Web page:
Absolutely disastrous over simplification of a complicated novel with layers upon layers of rich psychological insight into the of the nature of human desires and passions. It is also a magnificently hilarious portrayal of the insecurities of the American society. The reviewer have most skillfully skipped all the rich textures of the story and concentrated all her attention to the sensual side of the story.
Enigma Apr 22, 2013 06:29am
The last sentence shows your ingnorance
Pizza wala Apr 22, 2013 11:47am
Pakistan correctly turned away from it because West did not deliver.......What did pakistan deliver? "Contrast Lolita as a model with Khadija, Fatima, et al, the Muslim women greats. Take your pick.".............. this amounts to Blasphemy.....
abbastoronto Apr 20, 2013 10:05pm
abbastoronto Apr 20, 2013 10:07pm
Lolita, like Dr. Zhivago, is a troubled work, written by a troubled minority the Russian Yehud, in troubled times for Russia in particular, and for Europe and West in general. By end of 19th century, after 300 of glory the West had begun its decline when it held sway over every square inch of the globe
Katie Apr 21, 2013 07:24am
It's true - this novel takes forever to read. Thank god, because it's beautiful and I loved every word of it. Now, this book IS about pedophilia. But the haunting, absolutely enchanting part of all of it, is that Nabokov makes Humbert so likable, that he doesn't seem like a bad person. You start routing for Humbert and out of no where you want Lolita to end up with him. Then you catch yourself somewhere around the middle of the novel, and you realize you've been tricked. You tell yourself, no, this is wrong, he's a pedophile, and this is wrong. But then why is he so nice? Humbert is such an unreliable character, that you don't know what to believe. It's all a big trap of what's acceptable in society, what morals you have. It's a story of tragedy. Both the characters ultimately die, both scarred by each other. I recommend this book like crazy. It makes you question what you believe in. You'll be trapped in the poetic form of the novel, the deep, detailed descriptions of Lolita. You won't want to put it down. By the way, about the movie. I recommend the 1962 version all the way. James Mason is a perfect Humbert and Sue Lyon was a perfect Lolita.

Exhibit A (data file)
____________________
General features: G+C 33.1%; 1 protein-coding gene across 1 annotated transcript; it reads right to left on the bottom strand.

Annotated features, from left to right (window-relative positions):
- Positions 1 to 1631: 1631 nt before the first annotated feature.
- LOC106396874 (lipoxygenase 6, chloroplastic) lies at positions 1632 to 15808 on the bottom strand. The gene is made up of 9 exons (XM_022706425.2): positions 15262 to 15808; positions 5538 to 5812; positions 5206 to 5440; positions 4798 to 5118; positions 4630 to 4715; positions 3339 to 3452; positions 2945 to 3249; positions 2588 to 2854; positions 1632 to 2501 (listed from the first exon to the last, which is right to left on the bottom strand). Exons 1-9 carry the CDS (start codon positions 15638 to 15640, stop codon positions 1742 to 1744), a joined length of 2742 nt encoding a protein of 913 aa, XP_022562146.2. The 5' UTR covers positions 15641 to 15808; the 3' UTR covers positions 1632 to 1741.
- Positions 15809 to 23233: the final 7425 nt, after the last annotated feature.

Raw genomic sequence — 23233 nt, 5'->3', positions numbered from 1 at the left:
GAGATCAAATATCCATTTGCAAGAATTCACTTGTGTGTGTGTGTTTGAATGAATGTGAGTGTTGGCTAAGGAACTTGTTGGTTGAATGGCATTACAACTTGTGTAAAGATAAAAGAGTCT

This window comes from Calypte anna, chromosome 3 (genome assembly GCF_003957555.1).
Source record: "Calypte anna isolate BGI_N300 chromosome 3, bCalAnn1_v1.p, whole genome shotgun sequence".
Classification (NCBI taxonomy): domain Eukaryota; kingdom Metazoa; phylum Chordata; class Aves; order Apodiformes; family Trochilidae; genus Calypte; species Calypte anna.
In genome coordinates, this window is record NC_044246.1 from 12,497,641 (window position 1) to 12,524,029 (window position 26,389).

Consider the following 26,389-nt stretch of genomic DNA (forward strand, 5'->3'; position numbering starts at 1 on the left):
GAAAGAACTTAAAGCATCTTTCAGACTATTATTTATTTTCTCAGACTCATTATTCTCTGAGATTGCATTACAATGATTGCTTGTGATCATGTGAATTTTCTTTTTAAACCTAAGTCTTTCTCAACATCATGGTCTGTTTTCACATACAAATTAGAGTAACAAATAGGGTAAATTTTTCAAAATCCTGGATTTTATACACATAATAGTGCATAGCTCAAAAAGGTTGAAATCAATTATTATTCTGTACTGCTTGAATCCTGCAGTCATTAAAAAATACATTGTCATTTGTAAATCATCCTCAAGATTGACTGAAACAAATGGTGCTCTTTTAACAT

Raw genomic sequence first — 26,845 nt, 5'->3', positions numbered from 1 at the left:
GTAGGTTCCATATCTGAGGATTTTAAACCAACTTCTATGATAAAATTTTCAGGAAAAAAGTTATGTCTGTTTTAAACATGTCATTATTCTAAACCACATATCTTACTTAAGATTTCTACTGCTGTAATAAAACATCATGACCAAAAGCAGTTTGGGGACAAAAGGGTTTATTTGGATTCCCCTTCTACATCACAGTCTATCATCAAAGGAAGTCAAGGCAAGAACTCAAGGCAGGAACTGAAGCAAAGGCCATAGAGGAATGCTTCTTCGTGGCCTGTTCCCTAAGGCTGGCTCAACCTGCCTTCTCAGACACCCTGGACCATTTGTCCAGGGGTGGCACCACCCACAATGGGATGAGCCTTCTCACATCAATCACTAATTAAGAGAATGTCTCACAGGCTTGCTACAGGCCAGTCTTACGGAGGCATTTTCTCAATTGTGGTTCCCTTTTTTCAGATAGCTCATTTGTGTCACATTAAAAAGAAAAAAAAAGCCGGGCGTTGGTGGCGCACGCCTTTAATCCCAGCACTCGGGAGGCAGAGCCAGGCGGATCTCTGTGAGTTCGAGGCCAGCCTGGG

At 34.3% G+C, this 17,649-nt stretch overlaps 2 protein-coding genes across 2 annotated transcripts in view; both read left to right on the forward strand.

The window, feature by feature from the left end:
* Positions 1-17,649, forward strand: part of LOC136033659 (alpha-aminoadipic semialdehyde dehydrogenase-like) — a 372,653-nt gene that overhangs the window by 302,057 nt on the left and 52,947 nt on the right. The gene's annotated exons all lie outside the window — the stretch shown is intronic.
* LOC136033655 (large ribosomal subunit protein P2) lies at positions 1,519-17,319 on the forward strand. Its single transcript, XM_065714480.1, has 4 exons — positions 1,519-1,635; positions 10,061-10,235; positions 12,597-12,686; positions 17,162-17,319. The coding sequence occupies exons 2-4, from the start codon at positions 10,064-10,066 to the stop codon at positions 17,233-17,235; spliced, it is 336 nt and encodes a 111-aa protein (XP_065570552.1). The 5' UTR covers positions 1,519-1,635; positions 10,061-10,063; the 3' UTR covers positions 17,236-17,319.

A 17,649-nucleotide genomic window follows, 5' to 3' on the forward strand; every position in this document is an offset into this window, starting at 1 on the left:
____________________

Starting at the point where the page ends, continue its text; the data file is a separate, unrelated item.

abbastoronto Apr 21, 2013 09:09pm
SJ: Greetings from Montreal Oh really!!! Too bad they do not differentiate that here in north America. Many thanks for pointing that. Where were you when I was doing my graduate work in Literature, well, but better late than never for deliverance from ignorance. Here reality is ignored and the silver screen taken for Reality. I guess you are not from India where Bollywood is the ultimate reality.
hyderphd74 Apr 22, 2013 02:15am
Please go over at least once what you have written. You will be able to catch the typing errors and missing letters before others find out. Or turn on your spell check !!!